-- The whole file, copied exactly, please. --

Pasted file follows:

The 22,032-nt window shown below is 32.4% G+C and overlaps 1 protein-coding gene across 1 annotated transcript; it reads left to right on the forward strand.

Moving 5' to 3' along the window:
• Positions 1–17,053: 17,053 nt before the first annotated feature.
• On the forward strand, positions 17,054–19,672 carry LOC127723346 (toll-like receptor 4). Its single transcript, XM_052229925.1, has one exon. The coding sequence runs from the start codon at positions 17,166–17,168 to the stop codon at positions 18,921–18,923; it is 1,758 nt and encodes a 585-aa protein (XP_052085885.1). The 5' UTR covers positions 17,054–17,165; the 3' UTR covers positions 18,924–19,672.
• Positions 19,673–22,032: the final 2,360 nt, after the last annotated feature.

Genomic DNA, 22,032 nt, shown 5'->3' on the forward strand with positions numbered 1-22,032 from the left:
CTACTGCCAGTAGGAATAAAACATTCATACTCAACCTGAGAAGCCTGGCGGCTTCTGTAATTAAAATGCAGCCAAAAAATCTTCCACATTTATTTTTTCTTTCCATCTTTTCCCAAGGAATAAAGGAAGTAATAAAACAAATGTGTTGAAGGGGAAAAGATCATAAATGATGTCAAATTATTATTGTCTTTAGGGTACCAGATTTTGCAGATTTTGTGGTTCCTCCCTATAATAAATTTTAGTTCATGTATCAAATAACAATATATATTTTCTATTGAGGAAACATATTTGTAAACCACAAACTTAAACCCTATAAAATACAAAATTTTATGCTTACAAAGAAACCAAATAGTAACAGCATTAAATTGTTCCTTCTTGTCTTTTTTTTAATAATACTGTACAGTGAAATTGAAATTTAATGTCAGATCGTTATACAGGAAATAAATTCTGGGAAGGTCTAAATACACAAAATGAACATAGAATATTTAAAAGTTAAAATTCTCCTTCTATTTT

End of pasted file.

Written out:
The 22,032-nt window shown below is 32.4% G+C and overlaps 1 protein-coding gene across 1 annotated transcript; it reads left to right on the forward strand.

Moving 5' to 3' along the window:
• Positions 1–17,053: 17,053 nt before the first annotated feature.
• On the forward strand, positions 17,054–19,672 carry LOC127723346 (toll-like receptor 4). Its single transcript, XM_052229925.1, has one exon. The coding sequence runs from the start codon at positions 17,166–17,168 to the stop codon at positions 18,921–18,923; it is 1,758 nt and encodes a 585-aa protein (XP_052085885.1). The 5' UTR covers positions 17,054–17,165; the 3' UTR covers positions 18,924–19,672.
• Positions 19,673–22,032: the final 2,360 nt, after the last annotated feature.

Genomic DNA, 22,032 nt, shown 5'->3' on the forward strand with positions numbered 1-22,032 from the left:
CTACTGCCAGTAGGAATAAAACATTCATACTCAACCTGAGAAGCCTGGCGGCTTCTGTAATTAAAATGCAGCCAAAAAATCTTCCACATTTATTTTTTCTTTCCATCTTTTCCCAAGGAATAAAGGAAGTAATAAAACAAATGTGTTGAAGGGGAAAAGATCATAAATGATGTCAAATTATTATTGTCTTTAGGGTACCAGATTTTGCAGATTTTGTGGTTCCTCCCTATAATAAATTTTAGTTCATGTATCAAATAACAATATATATTTTCTATTGAGGAAACATATTTGTAAACCACAAACTTAAACCCTATAAAATACAAAATTTTATGCTTACAAAGAAACCAAATAGTAACAGCATTAAATTGTTCCTTCTTGTCTTTTTTTTAATAATACTGTACAGTGAAATTGAAATTTAATGTCAGATCGTTATACAGGAAATAAATTCTGGGAAGGTCTAAATACACAAAATGAACATAGAATATTTAAAAGTTAAAATTCTCCTTCTATTTT